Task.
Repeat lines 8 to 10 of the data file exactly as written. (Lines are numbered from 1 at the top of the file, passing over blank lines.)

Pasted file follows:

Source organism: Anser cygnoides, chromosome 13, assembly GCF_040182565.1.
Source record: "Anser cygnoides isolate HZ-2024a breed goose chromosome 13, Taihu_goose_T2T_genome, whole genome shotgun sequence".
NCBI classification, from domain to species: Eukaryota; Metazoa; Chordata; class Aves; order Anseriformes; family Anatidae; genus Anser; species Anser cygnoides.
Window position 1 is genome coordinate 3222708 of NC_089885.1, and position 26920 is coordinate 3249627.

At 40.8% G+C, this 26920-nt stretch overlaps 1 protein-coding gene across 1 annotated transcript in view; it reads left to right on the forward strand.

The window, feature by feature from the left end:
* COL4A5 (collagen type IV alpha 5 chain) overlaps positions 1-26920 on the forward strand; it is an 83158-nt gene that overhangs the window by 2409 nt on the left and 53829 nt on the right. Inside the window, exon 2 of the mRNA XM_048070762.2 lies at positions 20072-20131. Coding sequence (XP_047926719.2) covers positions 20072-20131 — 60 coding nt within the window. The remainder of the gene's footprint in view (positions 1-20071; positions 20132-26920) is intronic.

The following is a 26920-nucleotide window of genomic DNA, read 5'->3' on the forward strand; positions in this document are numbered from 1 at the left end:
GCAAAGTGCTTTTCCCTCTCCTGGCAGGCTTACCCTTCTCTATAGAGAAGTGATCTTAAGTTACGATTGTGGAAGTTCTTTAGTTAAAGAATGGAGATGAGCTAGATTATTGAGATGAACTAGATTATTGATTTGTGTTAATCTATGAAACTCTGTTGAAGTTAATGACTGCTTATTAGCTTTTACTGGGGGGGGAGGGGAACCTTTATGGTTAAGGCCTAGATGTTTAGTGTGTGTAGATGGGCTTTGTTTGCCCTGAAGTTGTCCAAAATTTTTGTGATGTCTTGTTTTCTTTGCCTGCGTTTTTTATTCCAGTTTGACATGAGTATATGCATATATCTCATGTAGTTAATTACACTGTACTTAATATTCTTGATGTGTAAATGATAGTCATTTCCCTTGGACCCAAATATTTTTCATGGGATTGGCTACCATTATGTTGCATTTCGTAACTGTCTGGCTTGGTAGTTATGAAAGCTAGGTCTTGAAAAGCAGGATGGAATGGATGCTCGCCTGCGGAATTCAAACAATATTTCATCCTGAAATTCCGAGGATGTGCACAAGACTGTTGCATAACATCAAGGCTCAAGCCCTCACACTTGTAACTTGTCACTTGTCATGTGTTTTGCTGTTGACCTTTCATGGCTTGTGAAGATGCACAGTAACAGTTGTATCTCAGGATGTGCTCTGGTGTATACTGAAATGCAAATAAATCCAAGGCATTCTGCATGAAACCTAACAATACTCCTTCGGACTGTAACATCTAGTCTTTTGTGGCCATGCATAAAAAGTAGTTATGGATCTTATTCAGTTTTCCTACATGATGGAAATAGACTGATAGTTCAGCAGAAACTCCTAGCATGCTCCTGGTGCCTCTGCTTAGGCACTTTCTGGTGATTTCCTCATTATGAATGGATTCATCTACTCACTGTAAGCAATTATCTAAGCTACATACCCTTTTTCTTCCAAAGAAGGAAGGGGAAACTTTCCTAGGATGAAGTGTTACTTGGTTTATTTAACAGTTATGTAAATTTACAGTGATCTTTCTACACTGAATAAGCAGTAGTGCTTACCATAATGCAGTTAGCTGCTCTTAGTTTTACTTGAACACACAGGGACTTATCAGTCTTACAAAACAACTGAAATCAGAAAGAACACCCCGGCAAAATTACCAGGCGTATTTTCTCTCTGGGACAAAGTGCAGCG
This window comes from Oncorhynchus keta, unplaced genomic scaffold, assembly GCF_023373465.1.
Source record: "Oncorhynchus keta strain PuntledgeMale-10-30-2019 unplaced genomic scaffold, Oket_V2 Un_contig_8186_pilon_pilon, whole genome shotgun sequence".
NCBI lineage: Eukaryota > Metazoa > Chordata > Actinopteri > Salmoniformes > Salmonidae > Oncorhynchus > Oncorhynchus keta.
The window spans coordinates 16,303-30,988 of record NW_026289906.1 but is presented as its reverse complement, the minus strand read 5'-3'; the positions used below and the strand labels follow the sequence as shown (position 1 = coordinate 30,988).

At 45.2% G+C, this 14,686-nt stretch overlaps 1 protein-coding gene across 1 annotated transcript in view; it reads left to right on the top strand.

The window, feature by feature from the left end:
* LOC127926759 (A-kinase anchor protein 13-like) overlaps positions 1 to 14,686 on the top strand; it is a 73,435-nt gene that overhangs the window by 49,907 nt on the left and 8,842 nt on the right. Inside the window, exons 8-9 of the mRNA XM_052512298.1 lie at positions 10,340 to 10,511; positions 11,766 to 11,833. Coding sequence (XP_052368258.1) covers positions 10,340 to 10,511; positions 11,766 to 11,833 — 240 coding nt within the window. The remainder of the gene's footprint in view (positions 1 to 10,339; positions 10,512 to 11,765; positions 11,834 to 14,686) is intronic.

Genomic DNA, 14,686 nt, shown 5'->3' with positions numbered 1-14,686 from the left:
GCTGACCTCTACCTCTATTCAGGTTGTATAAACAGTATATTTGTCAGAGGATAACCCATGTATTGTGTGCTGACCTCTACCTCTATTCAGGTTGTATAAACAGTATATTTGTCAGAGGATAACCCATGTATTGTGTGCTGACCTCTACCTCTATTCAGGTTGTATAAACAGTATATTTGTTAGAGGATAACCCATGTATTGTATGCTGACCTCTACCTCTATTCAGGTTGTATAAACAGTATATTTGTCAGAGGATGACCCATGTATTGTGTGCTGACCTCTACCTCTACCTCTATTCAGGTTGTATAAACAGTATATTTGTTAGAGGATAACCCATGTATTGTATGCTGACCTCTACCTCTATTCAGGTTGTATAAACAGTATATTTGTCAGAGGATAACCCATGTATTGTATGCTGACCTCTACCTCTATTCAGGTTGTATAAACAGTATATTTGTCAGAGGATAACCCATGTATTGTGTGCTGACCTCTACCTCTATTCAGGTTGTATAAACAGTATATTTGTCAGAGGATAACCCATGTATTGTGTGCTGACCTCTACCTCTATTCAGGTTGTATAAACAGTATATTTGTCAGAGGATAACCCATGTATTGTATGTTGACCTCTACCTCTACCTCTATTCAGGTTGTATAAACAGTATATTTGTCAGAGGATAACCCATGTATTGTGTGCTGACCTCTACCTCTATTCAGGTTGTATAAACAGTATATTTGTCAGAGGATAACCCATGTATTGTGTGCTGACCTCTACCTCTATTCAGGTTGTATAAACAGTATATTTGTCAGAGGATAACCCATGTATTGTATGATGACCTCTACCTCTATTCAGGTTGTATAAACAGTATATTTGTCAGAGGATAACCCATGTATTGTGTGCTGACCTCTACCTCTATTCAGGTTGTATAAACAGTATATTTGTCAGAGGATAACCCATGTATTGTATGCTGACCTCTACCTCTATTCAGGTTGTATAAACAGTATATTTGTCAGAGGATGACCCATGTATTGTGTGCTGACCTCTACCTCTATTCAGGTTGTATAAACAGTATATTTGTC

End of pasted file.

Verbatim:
The following is a 26920-nucleotide window of genomic DNA, read 5'->3' on the forward strand; positions in this document are numbered from 1 at the left end:
GCAAAGTGCTTTTCCCTCTCCTGGCAGGCTTACCCTTCTCTATAGAGAAGTGATCTTAAGTTACGATTGTGGAAGTTCTTTAGTTAAAGAATGGAGATGAGCTAGATTATTGAGATGAACTAGATTATTGATTTGTGTTAATCTATGAAACTCTGTTGAAGTTAATGACTGCTTATTAGCTTTTACTGGGGGGGGAGGGGAACCTTTATGGTTAAGGCCTAGATGTTTAGTGTGTGTAGATGGGCTTTGTTTGCCCTGAAGTTGTCCAAAATTTTTGTGATGTCTTGTTTTCTTTGCCTGCGTTTTTTATTCCAGTTTGACATGAGTATATGCATATATCTCATGTAGTTAATTACACTGTACTTAATATTCTTGATGTGTAAATGATAGTCATTTCCCTTGGACCCAAATATTTTTCATGGGATTGGCTACCATTATGTTGCATTTCGTAACTGTCTGGCTTGGTAGTTATGAAAGCTAGGTCTTGAAAAGCAGGATGGAATGGATGCTCGCCTGCGGAATTCAAACAATATTTCATCCTGAAATTCCGAGGATGTGCACAAGACTGTTGCATAACATCAAGGCTCAAGCCCTCACACTTGTAACTTGTCACTTGTCATGTGTTTTGCTGTTGACCTTTCATGGCTTGTGAAGATGCACAGTAACAGTTGTATCTCAGGATGTGCTCTGGTGTATACTGAAATGCAAATAAATCCAAGGCATTCTGCATGAAACCTAACAATACTCCTTCGGACTGTAACATCTAGTCTTTTGTGGCCATGCATAAAAAGTAGTTATGGATCTTATTCAGTTTTCCTACATGATGGAAATAGACTGATAGTTCAGCAGAAACTCCTAGCATGCTCCTGGTGCCTCTGCTTAGGCACTTTCTGGTGATTTCCTCATTATGAATGGATTCATCTACTCACTGTAAGCAATTATCTAAGCTACATACCCTTTTTCTTCCAAAGAAGGAAGGGGAAACTTTCCTAGGATGAAGTGTTACTTGGTTTATTTAACAGTTATGTAAATTTACAGTGATCTTTCTACACTGAATAAGCAGTAGTGCTTACCATAATGCAGTTAGCTGCTCTTAGTTTTACTTGAACACACAGGGACTTATCAGTCTTACAAAACAACTGAAATCAGAAAGAACACCCCGGCAAAATTACCAGGCGTATTTTCTCTCTGGGACAAAGTGCAGCG
This window comes from Oncorhynchus keta, unplaced genomic scaffold, assembly GCF_023373465.1.